By Seana Scott
The pandemic caused a widespread identity crisis as we isolated into the islands of our homes. Some of us now ask, “Who am I since COVID changed my life?”
But the struggle to define our identity existed before the pandemic. The Enneagram movement and books on identity in the Christian market reveal Americans’ search for self-identification. Is our identity our role in the family? Our faith? Our personality? All of the above?
Our culture argues that identity is something we find within ourselves, but Scripture teaches differently. I suggest we reconsider our theology of identity as we lead in ministry in a post-pandemic culture, because how we define ourselves shapes how we worship and how we disciple others.Our culture argues that identity is something we find within ourselves, but Scripture teaches differently. — @Seana_S_Scott Click To Tweet
I offer some things to consider as we rebuild our theology of identity to withstand the next storm of a personal or global crisis.
My Identity Crisis
My first identity crisis hit when I became a mom. Our son entered the world with his intestines in his lung cavity and I saw him for the first time trapped behind a plastic box with lifesaving tubes pumping air into his body. Doctors projected a 50/50 chance of survival. We brought him home—miraculously—one month and one day after his birth with corrective surgery.
I endured post-hospital weeks hustling to continuous doctor appointments and pushing to return work emails in the few moments I scrounged each day. I burned out. Then the Spirit clearly led me to quit my job and my sense of identity and value resigned with it.
I went from feeling productive to shuffling through middle-of-the-night feedings, stinky diapers, and scrubbing last night’s spaghetti sauce off dishes—thinking, “Who am I now?” Depression replaced cubical comradery. I let what I do define who I am. And it wrecked me.
But my theology of identity was cultivated in a culture—a church culture—that highly valued quantifiable success. At home, no one left me a thank you note and gift card for shampooing the carpet stained with spit up, while I lived in pajamas for days, nursing an infant every two hours in between his nebulizer treatments.The pandemic toppled what many of us used to build our sense of identity: positions, possessions, and our image of success—even in ministry. — @Seana_S_Scott Click To Tweet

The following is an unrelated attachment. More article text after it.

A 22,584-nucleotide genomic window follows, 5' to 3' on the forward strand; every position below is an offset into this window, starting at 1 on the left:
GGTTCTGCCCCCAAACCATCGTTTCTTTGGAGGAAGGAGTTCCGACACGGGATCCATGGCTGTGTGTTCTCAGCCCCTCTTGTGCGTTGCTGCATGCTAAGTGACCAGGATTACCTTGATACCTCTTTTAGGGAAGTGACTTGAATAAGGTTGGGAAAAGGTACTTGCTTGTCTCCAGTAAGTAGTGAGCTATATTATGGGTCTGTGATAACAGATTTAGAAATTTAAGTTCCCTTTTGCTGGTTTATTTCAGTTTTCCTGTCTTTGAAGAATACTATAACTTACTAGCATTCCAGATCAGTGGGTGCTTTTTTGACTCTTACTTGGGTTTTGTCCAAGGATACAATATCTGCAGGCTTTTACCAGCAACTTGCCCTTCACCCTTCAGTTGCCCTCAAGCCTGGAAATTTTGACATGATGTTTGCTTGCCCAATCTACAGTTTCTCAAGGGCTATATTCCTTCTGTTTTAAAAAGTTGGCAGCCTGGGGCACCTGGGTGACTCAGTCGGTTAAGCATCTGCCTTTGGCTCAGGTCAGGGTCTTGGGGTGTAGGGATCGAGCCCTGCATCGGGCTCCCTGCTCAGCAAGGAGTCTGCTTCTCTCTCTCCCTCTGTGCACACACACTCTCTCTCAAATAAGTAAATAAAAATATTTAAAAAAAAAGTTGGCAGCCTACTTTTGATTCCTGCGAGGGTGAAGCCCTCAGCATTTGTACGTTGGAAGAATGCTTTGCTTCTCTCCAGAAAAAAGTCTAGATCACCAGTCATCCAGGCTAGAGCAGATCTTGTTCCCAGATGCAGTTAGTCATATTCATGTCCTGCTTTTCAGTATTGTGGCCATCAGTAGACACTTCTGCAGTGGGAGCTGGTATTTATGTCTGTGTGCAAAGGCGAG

I heard it said, “If your theology cannot be applied to all people in all situations, you need to reconsider your theology.” My theology of identity needed remodeling—and maybe yours does too. The pandemic toppled what many of us used to build our sense of identity: positions, possessions, and our image of success—even in ministry. Now is the perfect time to reconsider our theology of identity as we help others rebuild theirs in a post-pandemic world.
Psychology Today describes identity this way: “Identity encompasses the values people hold, which dictate the choices they make. An identity contains multiple roles—such as mother, teacher, and U.S. citizen—and each role holds meaning and expectations that are internalized into one’s identity. Identity continues to evolve over the course of an individual’s life.”
A survey from Lifeway Research highlights two major ways Americans define themselves. Americans are equally split with 42% saying who they are determines what they do, and 42% saying what they do determines who they are. The study also revealed the top three ways Americans define themselves: their role in their family, doing good deeds, and their achievements.A Lifeway Research study revealed the top three ways Americans define themselves: their role in their family, doing good deeds, and their achievements. Click To Tweet
This makes me wonder: What happens when roles in the family change? What happens when we are waylaid at home and can’t volunteer at the food pantry? What happens when a loved one’s medical attention replaces career achievement? Our sense of identity erodes. Is this how God designed us—to constantly have a shifting sense of identity? I think not.
Theology of Identity
In Scripture God identifies people in two significant ways: Family of origin (Genesis 4–5; 1 Chronicles 1–8; Luke 3:23–38; John 4:1-26; Romans 10:12; Philippians 3:5; Revelation 7:9), and the God/gods people worship (Exodus 20; Judges 2:11–15, 10:6, 11:24, 16:23; Isaiah 45:3; Acts 19:28, Revelation 19:20).
Genealogies within Scripture trace the redemptive work of God from Adam and Eve through the line of Seth—through Abraham—through David—and culminating in Jesus Christ. Jesus is the promised Messiah to come (Matthew 1) and the blessing of Abraham for all the earth (Gen. 12:1–3).
God chose Abraham’s family to be the line of the Seed of Promise, thus identification with the tribes of Israel (Abraham’s descendants) became very important. Even Paul in his New Testament writing, traces his lineage back to the tribe of Benjamin (Philippians 3:5). Similarly, other people groups recorded their genealogies, such as the Egyptians, Sumerians, and Hittites. Recording history through family identity (genealogy) was a common practice.